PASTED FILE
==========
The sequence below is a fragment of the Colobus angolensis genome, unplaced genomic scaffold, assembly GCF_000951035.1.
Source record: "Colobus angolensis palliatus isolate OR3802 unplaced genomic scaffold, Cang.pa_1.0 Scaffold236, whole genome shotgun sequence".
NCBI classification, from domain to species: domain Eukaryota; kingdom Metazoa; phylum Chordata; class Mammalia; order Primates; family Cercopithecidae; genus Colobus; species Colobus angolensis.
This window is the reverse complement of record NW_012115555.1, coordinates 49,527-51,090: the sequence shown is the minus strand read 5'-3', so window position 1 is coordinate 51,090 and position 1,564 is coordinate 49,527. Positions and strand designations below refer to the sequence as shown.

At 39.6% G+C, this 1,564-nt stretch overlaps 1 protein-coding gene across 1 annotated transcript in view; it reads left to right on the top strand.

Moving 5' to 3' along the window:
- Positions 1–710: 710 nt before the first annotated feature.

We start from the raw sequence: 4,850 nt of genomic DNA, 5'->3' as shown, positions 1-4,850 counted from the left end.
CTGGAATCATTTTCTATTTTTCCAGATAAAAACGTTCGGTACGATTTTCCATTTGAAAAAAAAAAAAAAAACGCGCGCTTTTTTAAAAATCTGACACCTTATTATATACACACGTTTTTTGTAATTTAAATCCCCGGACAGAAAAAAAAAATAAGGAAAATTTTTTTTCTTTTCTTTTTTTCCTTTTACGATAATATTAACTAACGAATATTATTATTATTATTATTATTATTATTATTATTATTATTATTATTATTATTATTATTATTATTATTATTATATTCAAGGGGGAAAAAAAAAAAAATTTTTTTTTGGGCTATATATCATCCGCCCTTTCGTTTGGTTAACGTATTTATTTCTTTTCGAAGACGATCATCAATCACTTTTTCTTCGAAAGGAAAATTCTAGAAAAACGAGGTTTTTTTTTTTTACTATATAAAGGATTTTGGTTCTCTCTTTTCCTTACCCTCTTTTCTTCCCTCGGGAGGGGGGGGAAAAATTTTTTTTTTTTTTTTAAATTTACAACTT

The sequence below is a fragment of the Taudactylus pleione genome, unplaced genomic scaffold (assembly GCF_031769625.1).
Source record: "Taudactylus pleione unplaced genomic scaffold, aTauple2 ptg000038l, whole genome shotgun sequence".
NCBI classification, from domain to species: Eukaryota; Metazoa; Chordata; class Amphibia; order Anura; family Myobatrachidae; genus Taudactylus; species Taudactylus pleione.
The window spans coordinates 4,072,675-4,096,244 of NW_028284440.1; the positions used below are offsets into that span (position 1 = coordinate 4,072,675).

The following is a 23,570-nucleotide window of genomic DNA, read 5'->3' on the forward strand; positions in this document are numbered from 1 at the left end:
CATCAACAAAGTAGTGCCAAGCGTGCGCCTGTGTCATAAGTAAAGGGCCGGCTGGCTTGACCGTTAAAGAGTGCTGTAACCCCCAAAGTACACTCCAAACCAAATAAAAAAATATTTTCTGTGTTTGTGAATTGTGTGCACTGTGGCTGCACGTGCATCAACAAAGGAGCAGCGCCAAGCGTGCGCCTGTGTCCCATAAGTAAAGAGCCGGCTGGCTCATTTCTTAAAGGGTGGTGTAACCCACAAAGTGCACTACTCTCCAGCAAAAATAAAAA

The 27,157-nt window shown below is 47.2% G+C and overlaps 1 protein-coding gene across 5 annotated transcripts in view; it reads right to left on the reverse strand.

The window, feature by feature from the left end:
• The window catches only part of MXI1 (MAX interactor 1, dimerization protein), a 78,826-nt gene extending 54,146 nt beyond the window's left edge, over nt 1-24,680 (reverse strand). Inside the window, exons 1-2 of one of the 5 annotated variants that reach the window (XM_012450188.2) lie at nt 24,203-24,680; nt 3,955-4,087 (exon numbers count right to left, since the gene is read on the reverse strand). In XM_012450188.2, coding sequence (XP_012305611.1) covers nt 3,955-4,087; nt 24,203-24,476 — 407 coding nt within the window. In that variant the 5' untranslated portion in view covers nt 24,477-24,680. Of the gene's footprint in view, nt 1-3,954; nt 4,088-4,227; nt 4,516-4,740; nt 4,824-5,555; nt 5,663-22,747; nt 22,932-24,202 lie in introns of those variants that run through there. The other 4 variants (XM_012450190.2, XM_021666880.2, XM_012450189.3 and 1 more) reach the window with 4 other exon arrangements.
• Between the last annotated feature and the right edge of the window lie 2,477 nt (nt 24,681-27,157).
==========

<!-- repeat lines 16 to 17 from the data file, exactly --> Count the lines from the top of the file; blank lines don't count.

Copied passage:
The 27,157-nt window shown below is 47.2% G+C and overlaps 1 protein-coding gene across 5 annotated transcripts in view; it reads right to left on the reverse strand.

The window, feature by feature from the left end: